"On May 10th, Baz Luhrmann's new film adaptation of F. Scott Fitzgerald’s literary masterpiece ``The Great Gatsby’’ hits theaters nationwide starring Leonardo DiCaprio, Tobey Maguire, Carey Mulligan, Joel Edgerton, Isla Fisher and Jason Clarke. The official premiere of the film kicked off at a star-studded event at Lincoln Center on Wednesday with a dazzling 3-D spectacle.
``The Great Gatsby’’, written by Fitzgerald while living with his wild and mentally unstable wife Zelda in France and Italy in 1924 and early 1925, tells the tragic story of Jay Gatsby (born James Gatz), once a poor young man who rose to become fabulously rich (through bootlegging) embraces a corrupted form of the American Dream by worshiping the monied class of Daisy Buchanan, a former flame of his while enlisted in World War I. Gatsby finally meets her again for the first time in five years and ultimately becomes destroyed by pursuing what he naively thinks will bring him happiness and fulfillment. The theme of disillusionment with American contemporary culture and its fraudulent emphasis on wealth and power are common threads found throughout the novel. But probably ``The Great Gatsby’s’’ most enduring impact was educating succeeding generations about the roaring 20’s, namely about jazz, gambling, excess drinking, and reckless living.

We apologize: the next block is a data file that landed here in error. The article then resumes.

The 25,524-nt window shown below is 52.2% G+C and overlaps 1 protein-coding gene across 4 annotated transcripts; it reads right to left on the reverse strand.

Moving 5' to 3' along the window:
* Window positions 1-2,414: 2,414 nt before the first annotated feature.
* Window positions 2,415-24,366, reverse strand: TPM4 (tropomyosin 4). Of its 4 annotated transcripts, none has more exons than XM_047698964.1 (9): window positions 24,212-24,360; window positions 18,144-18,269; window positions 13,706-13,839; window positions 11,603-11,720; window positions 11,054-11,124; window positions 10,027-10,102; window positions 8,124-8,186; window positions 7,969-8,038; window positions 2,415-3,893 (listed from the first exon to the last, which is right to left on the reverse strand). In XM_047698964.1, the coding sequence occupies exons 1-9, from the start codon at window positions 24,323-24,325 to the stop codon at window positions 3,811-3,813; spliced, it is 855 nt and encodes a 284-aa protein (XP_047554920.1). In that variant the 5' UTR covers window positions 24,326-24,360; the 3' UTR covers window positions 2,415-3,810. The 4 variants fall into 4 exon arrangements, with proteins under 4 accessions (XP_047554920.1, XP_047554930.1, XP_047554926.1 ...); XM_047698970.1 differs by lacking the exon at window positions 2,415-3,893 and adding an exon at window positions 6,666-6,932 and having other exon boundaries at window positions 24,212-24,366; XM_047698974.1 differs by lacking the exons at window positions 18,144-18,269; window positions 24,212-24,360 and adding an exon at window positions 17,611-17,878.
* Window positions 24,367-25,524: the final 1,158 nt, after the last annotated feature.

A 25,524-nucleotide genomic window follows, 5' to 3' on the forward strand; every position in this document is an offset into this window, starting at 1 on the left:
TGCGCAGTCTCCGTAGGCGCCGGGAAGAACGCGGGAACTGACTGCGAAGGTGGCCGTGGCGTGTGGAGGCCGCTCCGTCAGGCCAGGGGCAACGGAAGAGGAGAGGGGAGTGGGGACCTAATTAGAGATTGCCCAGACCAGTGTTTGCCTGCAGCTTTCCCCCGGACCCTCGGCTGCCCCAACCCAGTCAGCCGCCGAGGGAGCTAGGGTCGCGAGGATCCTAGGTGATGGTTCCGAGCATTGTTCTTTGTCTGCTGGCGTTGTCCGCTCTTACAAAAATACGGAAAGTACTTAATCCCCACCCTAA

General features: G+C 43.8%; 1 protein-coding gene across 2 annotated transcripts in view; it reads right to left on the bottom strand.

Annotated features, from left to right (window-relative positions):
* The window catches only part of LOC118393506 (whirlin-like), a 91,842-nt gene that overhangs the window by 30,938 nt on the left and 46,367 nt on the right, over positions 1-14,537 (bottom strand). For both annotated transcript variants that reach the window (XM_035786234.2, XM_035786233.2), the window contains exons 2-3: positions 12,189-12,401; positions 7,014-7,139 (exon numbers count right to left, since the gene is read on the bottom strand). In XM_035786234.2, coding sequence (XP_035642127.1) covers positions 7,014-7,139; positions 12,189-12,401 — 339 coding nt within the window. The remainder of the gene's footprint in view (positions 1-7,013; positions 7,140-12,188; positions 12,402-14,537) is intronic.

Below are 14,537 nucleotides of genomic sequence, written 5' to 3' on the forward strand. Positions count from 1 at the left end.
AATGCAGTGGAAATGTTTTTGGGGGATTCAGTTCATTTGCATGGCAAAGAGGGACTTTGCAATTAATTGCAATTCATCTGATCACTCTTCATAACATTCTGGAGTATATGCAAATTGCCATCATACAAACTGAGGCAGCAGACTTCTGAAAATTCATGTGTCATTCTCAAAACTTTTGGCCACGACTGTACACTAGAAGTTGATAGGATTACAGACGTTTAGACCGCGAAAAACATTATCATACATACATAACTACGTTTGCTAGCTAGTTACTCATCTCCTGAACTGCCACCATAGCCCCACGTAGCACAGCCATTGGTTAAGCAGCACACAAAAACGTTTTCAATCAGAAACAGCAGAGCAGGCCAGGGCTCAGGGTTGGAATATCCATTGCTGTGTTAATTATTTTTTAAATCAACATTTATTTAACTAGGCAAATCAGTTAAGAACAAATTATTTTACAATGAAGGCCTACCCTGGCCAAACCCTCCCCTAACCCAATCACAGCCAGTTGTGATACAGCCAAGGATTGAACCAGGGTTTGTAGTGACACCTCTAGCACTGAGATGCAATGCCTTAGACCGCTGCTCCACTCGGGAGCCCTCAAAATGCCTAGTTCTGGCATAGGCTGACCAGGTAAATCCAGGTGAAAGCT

Whether the film meets with upbeat praise or is scorned by critics; the film will more than likely cause film goers to dust off ``The Great Gatsby’’ from their bookshelves or dash off to the library or their Kindle’s to reread what is now considered the Great American novel.
It’s shocking how long it took ``The Great Gatsby’’ to be considered a classic. It wasn’t until April 24, 1960, for example, that The New York Times wrote: ``It is probably safe now to say that it [The Great Gatsby] is a classic of twentieth-century American fiction.’’
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